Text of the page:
“Mabel is not crazy,” explains her husband Nick. “She’s unusual.” It’s been a long, difficult day of work at the city power and light company, and Nick Longhetti (Peter Falk) has promised his high-strung wife, Mabel (Gena Rowlands), a date night when he gets home. She has put on an opera record, hustled the kids off to her mother’s and gotten ready, but Nick never arrives, forced into an emergency overnighter. Disappointed, Mabel heads to a bar, acts a little strangely, gets too drunk and brings a man home with her — a man who overpowers her when she changes her mind.
In A Woman Under the Influence, Mabel want to escape her unhappy life, and getting drunk and flirting was just the first of many attempts. Frustrated and socially awkward, with an angry husband and literally no one to turn to, she retreats into dancing and song, plays with her kids, even asks her father for help in one heartbreaking scene, but none is forthcoming. Eventually she attempts, perhaps half-heartedly, to slash her wrists. None of these are even remotely satisfactory ways to escape her lot, but they’re the only choices she has, or at least all she can see for herself after constant attacks from nearly everyone around her, their demands for her to change and conform. Ultimately, Nick has her committed to an institution for six months.
That this mirrors the situation many women found themselves in during the 1970s and prior is no coincidence, but A Woman Under the Influence is never overt about its philosophies or politics. Audience reaction to Mabel has always been mixed, her odd behavior described as anywhere from quirky to clinically insane, but most agree that she is, as critic Tim Grierson once wrote, “quietly feminist.” Director John Cassavetes would likely disagree, and is quoted in the essential Cassavetes on Cassavetes as saying he didn’t care for women’s liberation, feeling it was a separatist movement that was biased and “spread distrust.”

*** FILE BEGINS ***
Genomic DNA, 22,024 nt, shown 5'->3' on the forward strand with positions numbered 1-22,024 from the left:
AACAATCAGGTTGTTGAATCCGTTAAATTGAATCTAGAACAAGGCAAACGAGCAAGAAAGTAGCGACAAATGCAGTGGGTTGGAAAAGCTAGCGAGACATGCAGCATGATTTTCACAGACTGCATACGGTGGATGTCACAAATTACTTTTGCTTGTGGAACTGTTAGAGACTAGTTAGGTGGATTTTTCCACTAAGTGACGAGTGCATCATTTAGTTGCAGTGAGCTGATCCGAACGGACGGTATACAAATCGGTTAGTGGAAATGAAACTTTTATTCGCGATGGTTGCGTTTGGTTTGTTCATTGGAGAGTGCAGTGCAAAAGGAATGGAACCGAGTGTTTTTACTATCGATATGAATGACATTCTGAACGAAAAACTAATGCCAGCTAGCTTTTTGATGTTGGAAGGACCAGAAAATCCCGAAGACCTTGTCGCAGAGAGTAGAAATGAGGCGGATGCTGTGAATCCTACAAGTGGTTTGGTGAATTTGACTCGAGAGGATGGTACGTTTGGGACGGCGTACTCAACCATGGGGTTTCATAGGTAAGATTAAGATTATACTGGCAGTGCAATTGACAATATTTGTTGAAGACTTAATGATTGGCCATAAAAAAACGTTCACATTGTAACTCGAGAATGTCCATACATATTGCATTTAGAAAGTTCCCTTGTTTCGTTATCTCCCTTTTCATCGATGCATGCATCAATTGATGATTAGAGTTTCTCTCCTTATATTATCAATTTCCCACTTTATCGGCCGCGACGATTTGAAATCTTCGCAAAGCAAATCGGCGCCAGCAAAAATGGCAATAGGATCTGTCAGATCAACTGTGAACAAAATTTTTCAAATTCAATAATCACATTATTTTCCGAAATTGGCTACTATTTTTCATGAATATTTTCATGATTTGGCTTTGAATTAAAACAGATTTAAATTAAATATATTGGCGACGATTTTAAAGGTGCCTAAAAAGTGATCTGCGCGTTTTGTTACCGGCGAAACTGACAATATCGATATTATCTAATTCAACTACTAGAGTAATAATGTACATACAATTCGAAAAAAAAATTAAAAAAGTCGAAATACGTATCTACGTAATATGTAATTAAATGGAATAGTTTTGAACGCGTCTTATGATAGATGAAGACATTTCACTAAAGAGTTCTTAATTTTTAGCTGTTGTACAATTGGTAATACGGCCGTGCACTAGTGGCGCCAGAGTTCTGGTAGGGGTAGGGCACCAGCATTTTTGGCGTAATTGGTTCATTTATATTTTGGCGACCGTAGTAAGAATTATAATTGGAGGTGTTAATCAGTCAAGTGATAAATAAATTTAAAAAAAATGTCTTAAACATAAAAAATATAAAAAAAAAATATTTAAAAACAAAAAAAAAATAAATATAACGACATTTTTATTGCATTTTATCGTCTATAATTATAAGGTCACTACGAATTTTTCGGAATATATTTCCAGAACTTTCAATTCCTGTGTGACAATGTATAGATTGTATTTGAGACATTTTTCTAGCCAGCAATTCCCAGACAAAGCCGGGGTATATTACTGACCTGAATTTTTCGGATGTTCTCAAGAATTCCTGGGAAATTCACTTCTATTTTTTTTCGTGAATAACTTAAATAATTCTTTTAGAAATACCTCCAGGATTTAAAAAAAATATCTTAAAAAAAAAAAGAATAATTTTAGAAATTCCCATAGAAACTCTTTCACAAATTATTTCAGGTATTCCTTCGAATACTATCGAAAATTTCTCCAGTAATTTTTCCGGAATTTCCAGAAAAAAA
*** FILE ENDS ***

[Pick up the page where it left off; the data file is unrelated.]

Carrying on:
Sometimes, though, the last person you want to ask about art is the artist, and whether Cassavetes would have liked it or not, A Woman Under the Influence is indeed feminist in tone, focus, even in its visuals. Mabel is frequently isolated within the frame as others, universally hostile, talk to her from offscreen or just barely in the foreground, their backs turned to the camera. Even her home is a feminist commentary, looking like an American Arts and Crafts style house converted into a business, with stickers on the front door and a kitchen made to serve a couple dozen at a time; just walk on in, folks, her household and all that’s within is everybody’s business.